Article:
The economic showdown in Washington might be news in the sense that Washington has never come this close to not paying bills since the Revolutionary War, when soldiers sometimes received payment more than a year late. But governments, in general, having payment problems is a centuries-old story. Although not completely analogous to the current debt ceiling debate, history does suggest this is just that latest example of a big country in a serious checkbook predicament.
Wars with Spain, Britain (on multiple occasions) and Austria, along with ambitious building projects came at a cost, but many historians identify an inefficient tax-code as the foremost reason France’s coffers ran dry by the end of the tumultuous 1700s. Too many tax exemptions, poor collection methods and the refusal to repay a part of its debt led to political problems, too; by 1789, the increasingly unpopular monarchy was ousted in dramatic fashion.
14th-century United Kingdom
In an effort to raise revenue to finance war with France, Edward III introduced poll taxes — a tax levied for existing. Every person under the Crown was taxed. Wildly unpopular, the tax was rejected and led to the Peasants’ Revolt, during which tax collectors and the wealthy were attacked. By the end, the chancellor and the treasurer of the country were killed. The king backed down.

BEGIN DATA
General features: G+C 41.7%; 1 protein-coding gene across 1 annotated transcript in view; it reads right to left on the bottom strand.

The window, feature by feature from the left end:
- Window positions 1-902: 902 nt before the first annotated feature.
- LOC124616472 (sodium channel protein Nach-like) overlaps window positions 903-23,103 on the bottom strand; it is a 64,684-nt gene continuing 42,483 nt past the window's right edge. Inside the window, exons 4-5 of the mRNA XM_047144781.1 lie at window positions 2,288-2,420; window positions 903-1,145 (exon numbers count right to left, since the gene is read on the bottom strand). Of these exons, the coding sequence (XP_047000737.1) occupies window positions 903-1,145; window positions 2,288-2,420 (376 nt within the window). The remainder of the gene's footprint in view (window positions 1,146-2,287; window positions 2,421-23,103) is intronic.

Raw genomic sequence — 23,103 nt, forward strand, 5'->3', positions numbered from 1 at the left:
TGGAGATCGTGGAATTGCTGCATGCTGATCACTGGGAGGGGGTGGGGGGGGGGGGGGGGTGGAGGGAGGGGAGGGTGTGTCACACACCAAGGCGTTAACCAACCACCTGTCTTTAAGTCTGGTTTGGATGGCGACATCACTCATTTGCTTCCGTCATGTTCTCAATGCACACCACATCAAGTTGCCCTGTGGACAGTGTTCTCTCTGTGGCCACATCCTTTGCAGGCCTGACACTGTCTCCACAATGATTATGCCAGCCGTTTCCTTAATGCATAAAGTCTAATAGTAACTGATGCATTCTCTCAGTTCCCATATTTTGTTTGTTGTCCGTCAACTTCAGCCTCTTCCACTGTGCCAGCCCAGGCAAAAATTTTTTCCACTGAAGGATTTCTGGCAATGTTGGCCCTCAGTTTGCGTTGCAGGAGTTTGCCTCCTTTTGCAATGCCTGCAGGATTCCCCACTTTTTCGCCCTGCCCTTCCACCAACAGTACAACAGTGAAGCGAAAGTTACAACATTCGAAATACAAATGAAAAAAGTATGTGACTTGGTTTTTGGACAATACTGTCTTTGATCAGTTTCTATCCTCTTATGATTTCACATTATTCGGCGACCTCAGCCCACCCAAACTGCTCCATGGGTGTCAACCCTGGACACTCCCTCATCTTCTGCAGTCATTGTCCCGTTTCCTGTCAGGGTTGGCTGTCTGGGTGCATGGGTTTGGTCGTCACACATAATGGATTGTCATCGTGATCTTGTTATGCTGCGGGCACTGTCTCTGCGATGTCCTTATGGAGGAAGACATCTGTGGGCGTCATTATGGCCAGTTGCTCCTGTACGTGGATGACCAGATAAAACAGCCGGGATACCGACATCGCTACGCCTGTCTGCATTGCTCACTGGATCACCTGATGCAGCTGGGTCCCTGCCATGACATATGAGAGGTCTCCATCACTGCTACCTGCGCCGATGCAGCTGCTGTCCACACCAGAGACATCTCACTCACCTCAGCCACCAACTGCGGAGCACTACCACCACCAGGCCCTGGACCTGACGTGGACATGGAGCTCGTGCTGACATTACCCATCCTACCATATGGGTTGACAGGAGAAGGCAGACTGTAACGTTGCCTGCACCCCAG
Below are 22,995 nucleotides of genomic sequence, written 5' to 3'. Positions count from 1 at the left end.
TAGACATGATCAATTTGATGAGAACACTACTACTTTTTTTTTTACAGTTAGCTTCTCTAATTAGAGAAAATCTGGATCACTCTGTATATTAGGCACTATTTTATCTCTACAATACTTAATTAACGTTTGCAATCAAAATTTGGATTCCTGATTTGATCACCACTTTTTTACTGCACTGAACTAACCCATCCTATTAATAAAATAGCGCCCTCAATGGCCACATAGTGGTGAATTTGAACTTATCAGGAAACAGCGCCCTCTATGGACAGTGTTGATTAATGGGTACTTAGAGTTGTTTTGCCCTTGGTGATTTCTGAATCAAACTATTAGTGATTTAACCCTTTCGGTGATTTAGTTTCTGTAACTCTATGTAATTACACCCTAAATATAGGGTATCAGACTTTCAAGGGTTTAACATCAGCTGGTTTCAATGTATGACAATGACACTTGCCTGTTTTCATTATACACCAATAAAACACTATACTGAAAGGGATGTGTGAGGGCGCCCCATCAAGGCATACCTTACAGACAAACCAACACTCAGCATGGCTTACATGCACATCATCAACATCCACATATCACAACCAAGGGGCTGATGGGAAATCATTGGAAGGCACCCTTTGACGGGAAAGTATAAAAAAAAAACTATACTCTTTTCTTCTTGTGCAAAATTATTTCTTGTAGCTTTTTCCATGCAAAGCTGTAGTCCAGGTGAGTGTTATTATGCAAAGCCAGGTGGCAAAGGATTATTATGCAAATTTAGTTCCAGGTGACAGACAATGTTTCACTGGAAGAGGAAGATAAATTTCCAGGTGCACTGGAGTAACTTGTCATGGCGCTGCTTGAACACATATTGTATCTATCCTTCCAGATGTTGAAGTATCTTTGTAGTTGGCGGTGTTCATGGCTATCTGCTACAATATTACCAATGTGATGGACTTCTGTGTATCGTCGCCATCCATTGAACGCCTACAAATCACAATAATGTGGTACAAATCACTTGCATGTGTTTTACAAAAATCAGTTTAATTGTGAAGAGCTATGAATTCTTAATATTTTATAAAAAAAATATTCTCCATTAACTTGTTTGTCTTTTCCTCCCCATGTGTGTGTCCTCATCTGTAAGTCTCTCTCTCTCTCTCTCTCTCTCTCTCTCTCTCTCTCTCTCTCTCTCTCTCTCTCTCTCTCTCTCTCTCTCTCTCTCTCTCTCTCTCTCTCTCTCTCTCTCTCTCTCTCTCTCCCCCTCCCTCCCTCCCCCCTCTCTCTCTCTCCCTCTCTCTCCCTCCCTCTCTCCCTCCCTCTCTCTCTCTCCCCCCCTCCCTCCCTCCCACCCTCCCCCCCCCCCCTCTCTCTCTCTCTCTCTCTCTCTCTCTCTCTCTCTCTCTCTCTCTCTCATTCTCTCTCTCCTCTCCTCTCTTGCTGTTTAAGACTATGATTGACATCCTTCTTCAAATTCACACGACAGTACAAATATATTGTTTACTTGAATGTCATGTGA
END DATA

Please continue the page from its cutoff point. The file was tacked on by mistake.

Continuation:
- Edward Sharpe and the Magnetic Zeros, The Head and the Heart announce Columbia shows
- Some of the best election internet moments (so far): The Rumble, Big Bird and binders full of women
- Once Upon a Secret
- Meanwhile in tennis at the Olympics
- Columbian makes Filmmaker Magazine’s top 25 new faces
- Album review: Damage by Jimmy Eat World
Add Widgets (Content Sidebar)
This is your Content Sidebar. Edit this content that appears here in the widgets panel by adding or removing widgets in the Content Sidebar area.
Like Vox on Facebook
- Kendyl on The unfortunately large world of inappropriate selfies
- Jc on The unfortunately large world of inappropriate selfies
- Julie kelly on The CoMo Cookbook: Geisha Sushi Bar
- Amber Archer on Piper Kerman, author of “Orange is the New Black,” came to Mizzou, talked about prisons
- coemone on Book Review: The Opposite of Loneliness: Essays and Stories